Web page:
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Carollia Bat

Behavioral Experiments

In my postdoctoral work, I am using dynamic headspace adsorption and gas chromatography-mass spectrometry techniques combined with phylogenetic methods and behavioral experiments to study how the frugivorous Carollia bats use chemical signals sent by plants for the localization and selection of ripe Piper fruits.


Results from the first two parts of our project led us to predict that bats cue in on a general Piper scent, and then choose ripe fruits and particular species based on signals constituted by the most abundant and distinct volatiles.  ​To test this prediction, we (Dr. Sharlene Santana, Leith Leiser-Miller and I) performed behavioral choice experiments. The results indicate that bats prefer unripe fruit spiked with chemicals that appear in larger concentrations in ripe fruit than in unripe fruit.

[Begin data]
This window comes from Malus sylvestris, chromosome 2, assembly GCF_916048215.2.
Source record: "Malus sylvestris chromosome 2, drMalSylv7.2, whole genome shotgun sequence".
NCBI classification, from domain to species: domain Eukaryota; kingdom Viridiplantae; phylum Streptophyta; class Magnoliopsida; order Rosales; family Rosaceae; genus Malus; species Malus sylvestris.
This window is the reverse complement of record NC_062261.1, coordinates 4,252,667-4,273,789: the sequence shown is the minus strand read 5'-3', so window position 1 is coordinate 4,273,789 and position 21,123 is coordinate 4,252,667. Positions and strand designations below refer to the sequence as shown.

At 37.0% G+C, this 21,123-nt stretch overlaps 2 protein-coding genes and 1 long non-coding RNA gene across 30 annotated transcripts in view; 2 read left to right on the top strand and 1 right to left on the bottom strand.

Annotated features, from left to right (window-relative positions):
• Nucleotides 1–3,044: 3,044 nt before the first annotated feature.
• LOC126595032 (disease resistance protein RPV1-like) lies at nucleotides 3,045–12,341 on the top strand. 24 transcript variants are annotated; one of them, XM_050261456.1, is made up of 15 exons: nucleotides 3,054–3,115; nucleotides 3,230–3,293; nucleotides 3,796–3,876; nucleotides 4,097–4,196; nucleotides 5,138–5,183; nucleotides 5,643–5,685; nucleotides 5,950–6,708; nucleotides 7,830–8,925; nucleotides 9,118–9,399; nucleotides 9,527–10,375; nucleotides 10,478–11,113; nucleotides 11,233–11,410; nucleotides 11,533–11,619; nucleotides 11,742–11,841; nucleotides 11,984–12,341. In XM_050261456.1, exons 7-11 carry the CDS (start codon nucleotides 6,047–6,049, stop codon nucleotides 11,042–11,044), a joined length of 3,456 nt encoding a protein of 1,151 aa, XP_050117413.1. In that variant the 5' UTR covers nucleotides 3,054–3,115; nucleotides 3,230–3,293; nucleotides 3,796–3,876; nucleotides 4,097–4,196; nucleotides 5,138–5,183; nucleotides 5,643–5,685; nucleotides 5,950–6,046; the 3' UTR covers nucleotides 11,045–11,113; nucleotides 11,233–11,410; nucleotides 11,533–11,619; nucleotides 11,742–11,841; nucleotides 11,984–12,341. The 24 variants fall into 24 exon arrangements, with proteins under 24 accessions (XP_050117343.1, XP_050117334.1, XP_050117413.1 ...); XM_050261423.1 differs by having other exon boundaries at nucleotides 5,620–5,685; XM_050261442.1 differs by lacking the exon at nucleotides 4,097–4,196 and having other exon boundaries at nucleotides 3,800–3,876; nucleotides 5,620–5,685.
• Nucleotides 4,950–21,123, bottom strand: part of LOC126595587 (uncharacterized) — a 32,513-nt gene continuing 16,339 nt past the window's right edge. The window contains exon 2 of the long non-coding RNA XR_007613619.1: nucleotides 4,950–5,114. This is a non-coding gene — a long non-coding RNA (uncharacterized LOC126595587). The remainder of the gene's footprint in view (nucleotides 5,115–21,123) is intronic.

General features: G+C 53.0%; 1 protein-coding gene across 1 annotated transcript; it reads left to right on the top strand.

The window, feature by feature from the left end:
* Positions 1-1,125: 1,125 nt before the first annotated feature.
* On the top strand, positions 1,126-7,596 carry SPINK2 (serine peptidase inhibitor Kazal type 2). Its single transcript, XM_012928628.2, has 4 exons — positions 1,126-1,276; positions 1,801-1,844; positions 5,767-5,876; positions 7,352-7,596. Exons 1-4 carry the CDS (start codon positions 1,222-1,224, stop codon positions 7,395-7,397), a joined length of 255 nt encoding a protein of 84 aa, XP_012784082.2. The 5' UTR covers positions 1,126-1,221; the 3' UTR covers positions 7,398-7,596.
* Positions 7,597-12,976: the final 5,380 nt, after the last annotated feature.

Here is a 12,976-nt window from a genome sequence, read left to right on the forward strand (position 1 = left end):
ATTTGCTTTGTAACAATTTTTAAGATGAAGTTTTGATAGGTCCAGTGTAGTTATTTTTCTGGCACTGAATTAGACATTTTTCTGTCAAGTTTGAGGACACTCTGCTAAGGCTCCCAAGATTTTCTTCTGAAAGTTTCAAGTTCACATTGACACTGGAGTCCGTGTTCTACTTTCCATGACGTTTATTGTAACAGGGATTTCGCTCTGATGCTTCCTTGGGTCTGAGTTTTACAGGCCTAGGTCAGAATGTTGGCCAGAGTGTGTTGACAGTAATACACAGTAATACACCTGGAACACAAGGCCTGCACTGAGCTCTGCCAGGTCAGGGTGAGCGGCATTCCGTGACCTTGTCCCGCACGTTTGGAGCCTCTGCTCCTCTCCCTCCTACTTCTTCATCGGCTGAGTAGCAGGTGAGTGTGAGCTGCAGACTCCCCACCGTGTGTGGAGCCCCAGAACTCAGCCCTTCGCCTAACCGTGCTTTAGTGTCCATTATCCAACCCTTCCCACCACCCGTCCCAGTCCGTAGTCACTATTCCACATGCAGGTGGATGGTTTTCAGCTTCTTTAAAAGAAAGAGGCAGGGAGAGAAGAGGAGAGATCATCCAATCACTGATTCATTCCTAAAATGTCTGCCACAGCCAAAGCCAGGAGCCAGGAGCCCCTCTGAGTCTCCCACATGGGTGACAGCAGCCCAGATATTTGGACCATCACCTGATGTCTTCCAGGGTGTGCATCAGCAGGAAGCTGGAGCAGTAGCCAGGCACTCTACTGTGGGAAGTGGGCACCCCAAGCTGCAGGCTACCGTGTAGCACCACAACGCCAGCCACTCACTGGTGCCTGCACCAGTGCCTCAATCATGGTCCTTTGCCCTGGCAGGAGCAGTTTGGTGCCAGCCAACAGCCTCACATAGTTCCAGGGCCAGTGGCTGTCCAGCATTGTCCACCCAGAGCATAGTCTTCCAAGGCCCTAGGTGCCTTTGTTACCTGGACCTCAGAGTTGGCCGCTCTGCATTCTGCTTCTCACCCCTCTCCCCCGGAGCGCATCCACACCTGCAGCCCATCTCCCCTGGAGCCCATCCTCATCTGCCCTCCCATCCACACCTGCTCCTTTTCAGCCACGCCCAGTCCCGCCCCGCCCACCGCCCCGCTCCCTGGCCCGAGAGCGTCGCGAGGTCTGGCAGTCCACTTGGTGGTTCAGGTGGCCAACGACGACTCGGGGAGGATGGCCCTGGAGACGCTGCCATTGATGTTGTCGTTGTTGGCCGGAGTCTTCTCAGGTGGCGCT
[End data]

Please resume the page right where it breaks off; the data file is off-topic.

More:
​                                                                               Carollia castanea

                                                               photo by Ada Kaliszewska

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